Death by caprice

The execution of Donald Beardslee by the people of California three weeks ago passed almost unnoticed. Apparently nobody had much sympathy for a guy who in 1981 had shot one woman and strangled and slashed another in retaliation for a drug deal gone bad. That’s understandable, but no execution should go unexamined, and a closer look at the Beardslee case leads to questions about California’s capital punishment process.

Why, for example, do we put one man to death while sentencing others guilty of no less heinous crimes to life in prison without possibility of parole? As the Los Angeles Times pointed out, there were two other, similar multiple murders in 1981. In one case, the murderer killed two people during a four-day PCP-fueled spree that also included rape, assault and robbery. In another, a man murdered his two bosses at the gas station where he worked, shooting them execution style. Both men went to prison for life.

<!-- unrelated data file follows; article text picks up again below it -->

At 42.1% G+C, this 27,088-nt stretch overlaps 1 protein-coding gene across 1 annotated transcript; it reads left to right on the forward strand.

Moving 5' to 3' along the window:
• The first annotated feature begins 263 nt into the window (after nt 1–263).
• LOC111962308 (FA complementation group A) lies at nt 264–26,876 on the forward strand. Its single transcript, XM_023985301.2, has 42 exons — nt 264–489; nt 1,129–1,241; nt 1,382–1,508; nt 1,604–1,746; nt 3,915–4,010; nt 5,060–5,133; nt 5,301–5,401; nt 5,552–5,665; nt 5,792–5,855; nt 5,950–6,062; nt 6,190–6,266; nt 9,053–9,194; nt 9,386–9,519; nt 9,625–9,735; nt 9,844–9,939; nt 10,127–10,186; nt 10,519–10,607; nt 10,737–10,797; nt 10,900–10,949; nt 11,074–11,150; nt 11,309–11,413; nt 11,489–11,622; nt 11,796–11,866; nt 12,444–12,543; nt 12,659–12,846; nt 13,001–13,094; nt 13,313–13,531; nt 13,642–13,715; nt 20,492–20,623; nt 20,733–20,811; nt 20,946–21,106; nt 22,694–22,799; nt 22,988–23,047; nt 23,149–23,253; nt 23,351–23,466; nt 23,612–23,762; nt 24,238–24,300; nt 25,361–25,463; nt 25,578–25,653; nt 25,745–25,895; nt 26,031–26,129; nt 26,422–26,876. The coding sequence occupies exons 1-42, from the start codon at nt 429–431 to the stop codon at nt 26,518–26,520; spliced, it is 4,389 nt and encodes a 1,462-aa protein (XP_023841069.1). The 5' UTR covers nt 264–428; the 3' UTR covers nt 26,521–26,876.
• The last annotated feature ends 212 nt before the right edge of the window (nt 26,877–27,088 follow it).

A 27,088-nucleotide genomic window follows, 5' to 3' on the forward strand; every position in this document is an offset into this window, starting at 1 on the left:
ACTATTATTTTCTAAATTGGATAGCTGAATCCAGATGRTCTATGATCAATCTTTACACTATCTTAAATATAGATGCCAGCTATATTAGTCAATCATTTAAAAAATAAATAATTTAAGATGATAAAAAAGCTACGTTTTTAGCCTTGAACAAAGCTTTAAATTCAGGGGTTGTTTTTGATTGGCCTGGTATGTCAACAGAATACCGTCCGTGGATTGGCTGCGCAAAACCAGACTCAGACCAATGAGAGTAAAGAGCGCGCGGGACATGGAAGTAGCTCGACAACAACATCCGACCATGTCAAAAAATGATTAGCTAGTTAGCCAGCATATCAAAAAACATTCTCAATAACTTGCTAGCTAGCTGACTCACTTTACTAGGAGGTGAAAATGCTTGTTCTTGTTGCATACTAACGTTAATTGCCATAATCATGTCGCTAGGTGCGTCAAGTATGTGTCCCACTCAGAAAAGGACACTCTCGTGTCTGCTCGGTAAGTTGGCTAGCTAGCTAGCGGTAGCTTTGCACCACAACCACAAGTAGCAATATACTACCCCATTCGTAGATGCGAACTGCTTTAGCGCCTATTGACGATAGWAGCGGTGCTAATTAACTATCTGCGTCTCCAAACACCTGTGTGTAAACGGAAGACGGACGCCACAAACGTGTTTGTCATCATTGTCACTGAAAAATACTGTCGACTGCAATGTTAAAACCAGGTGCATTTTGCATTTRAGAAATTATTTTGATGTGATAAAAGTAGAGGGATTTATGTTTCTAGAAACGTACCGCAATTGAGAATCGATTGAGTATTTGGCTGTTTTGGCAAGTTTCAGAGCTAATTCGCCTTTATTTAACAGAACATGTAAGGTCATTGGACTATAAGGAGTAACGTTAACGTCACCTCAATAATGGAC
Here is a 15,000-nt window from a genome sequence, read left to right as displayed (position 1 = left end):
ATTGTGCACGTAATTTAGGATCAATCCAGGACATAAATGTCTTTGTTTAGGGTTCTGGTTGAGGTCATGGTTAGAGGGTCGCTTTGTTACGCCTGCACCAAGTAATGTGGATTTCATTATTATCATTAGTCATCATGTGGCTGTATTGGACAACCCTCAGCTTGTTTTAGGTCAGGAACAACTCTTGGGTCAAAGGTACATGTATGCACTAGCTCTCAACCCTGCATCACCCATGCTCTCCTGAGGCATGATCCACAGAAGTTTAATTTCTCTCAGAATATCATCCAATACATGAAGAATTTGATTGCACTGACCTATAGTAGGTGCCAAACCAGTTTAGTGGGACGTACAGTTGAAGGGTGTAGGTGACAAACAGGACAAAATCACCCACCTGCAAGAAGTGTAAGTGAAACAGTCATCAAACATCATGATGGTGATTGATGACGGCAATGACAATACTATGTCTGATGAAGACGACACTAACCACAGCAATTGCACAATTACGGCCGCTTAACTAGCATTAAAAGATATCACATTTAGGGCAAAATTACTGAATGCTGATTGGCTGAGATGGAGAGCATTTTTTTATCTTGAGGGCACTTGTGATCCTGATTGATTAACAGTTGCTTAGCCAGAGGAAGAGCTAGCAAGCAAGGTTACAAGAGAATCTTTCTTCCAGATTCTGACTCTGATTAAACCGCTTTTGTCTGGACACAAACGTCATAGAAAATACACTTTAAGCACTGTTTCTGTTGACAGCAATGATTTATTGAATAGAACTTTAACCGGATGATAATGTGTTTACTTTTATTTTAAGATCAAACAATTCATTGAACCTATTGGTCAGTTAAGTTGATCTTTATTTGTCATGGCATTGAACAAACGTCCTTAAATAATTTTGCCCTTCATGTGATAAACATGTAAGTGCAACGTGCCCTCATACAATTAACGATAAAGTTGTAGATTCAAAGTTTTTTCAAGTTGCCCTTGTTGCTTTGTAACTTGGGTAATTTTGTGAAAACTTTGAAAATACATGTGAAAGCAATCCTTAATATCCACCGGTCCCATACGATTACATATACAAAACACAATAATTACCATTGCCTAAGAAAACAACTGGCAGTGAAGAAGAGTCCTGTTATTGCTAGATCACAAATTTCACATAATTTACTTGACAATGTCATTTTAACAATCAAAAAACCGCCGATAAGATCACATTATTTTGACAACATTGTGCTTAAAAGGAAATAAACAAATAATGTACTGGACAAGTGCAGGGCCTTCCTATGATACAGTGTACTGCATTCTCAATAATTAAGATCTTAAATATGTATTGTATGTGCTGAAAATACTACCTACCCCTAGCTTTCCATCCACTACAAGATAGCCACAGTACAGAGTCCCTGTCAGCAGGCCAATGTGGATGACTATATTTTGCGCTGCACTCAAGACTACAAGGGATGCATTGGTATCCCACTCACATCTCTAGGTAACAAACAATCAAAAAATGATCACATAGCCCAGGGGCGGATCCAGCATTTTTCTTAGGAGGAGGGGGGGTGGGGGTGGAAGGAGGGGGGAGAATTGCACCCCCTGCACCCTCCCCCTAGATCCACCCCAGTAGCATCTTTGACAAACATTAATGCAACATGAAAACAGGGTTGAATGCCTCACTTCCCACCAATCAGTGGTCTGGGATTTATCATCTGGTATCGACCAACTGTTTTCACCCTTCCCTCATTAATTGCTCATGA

Does it make sense that we execute some people and not others for what are essentially the same crimes? No, but in California judges cannot throw out a death penalty verdict on the grounds that similar crimes received a lesser penalty.

There are now 640 men and women on death row. Since voters reinstated the death penalty in 1978, the state has executed just 11 people. Beardslee was on death row for 24 years before being executed, and his case alone probably cost more than $1 million. The process is cumbersome and expensive, but speeding it up would inevitably increase the risk of executing defendants who are innocent or were convicted unfairly.

Californians like the death penalty. They keep adding new crimes to the list of "death-eligible" offenses—the number now stands at more than 30—as if somehow future murderers were paying attention to such things. But the truth is that the system is grossly impracticable and inherently unfair, as the execution of Donald Beardslee shows.